BALLARD: He returned to Texas from Georgia; apparently, that`s where he`s from. He`d only been in Georgia for about a month when this happened. And apparently he has an ex-wife and a couple of kids who live in a suburb of Houston and had apparently returned back there waiting for trial.

GRACE: Out to Mike Brooks, former D.C. cop and former fed with the FBI, OK, what do we do now, Mike?

MIKE BROOKS, FORMER D.C. POLICE: Well, Nancy, first of all, who would have ever taken a boat like that out in that kind of water off of Galveston? You know what it is like down there. That`s unbelievable.

Right now, they think he`s either somewhere in north Texas, but then they thought he could have been somewhere in New York State. Apparently, he has another relative who has graduated from one of the service academies. They thought he might have been there. You know, they should issue a UFAP, unlawful flight to avoid prosecution warrant...


GRACE: Whoa, whoa, whoa, a what?

BROOKS: It`s called a UFAP warrant, unlawful flight to prosecution.


BROOKS: It can be put out by either the U.S. Marshal Service or the FBI. That should be done. They really want to have more eyes.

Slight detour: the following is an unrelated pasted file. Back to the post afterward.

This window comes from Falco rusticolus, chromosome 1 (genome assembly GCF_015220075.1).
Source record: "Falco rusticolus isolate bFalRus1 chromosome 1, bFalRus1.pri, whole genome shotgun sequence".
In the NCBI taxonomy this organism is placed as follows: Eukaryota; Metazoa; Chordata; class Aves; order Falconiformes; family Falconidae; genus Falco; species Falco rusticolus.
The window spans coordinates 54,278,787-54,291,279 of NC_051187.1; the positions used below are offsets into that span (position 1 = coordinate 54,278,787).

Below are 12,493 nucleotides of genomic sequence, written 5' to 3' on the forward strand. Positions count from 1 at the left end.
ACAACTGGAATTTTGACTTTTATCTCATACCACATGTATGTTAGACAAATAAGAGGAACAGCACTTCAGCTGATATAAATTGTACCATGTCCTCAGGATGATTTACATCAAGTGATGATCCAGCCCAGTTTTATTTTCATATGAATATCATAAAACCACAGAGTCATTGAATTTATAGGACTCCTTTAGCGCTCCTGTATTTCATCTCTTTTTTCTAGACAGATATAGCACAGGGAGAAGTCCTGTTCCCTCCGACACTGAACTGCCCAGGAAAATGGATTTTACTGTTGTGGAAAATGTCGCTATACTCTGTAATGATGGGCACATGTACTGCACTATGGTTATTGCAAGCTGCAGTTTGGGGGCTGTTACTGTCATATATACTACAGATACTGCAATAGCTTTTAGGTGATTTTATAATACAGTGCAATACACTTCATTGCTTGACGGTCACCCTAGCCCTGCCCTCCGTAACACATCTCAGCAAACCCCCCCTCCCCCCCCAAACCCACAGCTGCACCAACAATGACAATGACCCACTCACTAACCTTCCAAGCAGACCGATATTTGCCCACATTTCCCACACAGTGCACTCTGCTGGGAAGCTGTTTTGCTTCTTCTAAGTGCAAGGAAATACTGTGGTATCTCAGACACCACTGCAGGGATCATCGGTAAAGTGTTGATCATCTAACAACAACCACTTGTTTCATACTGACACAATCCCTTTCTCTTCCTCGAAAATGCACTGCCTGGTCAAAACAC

And one thing I also want to point out, Nancy, this guy also wears glasses, so our viewers should also think of this guy possibly with glasses. I`ve been told he can fit in anywhere. He`s extremely well- educated. And, you know, it probably only a matter of time, Nancy, before he befriends another woman who has a daughter who`s 11 to 14 years old and strikes again.

GRACE: You know, you brought up something really interesting as usual, Mike Brooks. To Dr. Robi Ludwig, the fact -- and we`ve seen this before -- of predator dating the mom to get to the child.

LUDWIG: Yes. And also I think that there is a misconception amongst pedophiles that pedophiles can be attracted to adults and children, but it`s very scary for a parent, because they think it`s normal to think, "Oh, this could never happen to me." And it`s very hard to identify these characters.

GRACE: You know, Marc Klaas -- joining us, he is the president of Beyond Missing. Marc, it`s great to see you again. Thank you for being with us, friend.


GRACE: Marc, in so many -- I would say the majority of the child molestation cases that I prosecuted, the mother of the child, very often, would side with the molester, the husband, the boyfriend, the live-in. This mother did not. She tried to go straight to the police, and he still is beating the rap.